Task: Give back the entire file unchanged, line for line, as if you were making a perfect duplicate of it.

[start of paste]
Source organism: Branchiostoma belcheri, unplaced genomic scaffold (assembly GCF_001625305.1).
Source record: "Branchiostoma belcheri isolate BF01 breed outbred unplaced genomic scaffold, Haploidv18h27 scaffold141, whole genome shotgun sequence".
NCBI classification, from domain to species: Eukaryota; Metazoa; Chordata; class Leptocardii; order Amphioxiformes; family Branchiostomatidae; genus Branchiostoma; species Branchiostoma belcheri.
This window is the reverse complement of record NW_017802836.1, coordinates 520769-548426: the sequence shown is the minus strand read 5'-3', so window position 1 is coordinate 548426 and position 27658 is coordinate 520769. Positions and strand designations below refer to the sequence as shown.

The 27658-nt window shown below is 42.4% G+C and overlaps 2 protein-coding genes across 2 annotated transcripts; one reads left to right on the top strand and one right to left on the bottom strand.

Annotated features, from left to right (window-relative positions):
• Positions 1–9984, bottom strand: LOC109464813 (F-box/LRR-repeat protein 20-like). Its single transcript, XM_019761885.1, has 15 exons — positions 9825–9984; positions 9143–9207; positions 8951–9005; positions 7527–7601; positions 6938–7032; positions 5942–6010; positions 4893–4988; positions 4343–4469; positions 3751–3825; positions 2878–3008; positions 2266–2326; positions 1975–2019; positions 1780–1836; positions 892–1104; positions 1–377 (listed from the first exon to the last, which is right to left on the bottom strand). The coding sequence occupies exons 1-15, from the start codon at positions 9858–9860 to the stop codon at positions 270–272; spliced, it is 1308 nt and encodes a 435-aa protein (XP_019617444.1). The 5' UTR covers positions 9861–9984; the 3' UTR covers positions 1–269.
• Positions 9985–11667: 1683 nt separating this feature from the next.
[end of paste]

Source organism: Branchiostoma belcheri, unplaced genomic scaffold (assembly GCF_001625305.1).
Source record: "Branchiostoma belcheri isolate BF01 breed outbred unplaced genomic scaffold, Haploidv18h27 scaffold141, whole genome shotgun sequence".
NCBI classification, from domain to species: Eukaryota; Metazoa; Chordata; class Leptocardii; order Amphioxiformes; family Branchiostomatidae; genus Branchiostoma; species Branchiostoma belcheri.
This window is the reverse complement of record NW_017802836.1, coordinates 520769-548426: the sequence shown is the minus strand read 5'-3', so window position 1 is coordinate 548426 and position 27658 is coordinate 520769. Positions and strand designations below refer to the sequence as shown.

The 27658-nt window shown below is 42.4% G+C and overlaps 2 protein-coding genes across 2 annotated transcripts; one reads left to right on the top strand and one right to left on the bottom strand.

Annotated features, from left to right (window-relative positions):
• Positions 1–9984, bottom strand: LOC109464813 (F-box/LRR-repeat protein 20-like). Its single transcript, XM_019761885.1, has 15 exons — positions 9825–9984; positions 9143–9207; positions 8951–9005; positions 7527–7601; positions 6938–7032; positions 5942–6010; positions 4893–4988; positions 4343–4469; positions 3751–3825; positions 2878–3008; positions 2266–2326; positions 1975–2019; positions 1780–1836; positions 892–1104; positions 1–377 (listed from the first exon to the last, which is right to left on the bottom strand). The coding sequence occupies exons 1-15, from the start codon at positions 9858–9860 to the stop codon at positions 270–272; spliced, it is 1308 nt and encodes a 435-aa protein (XP_019617444.1). The 5' UTR covers positions 9861–9984; the 3' UTR covers positions 1–269.
• Positions 9985–11667: 1683 nt separating this feature from the next.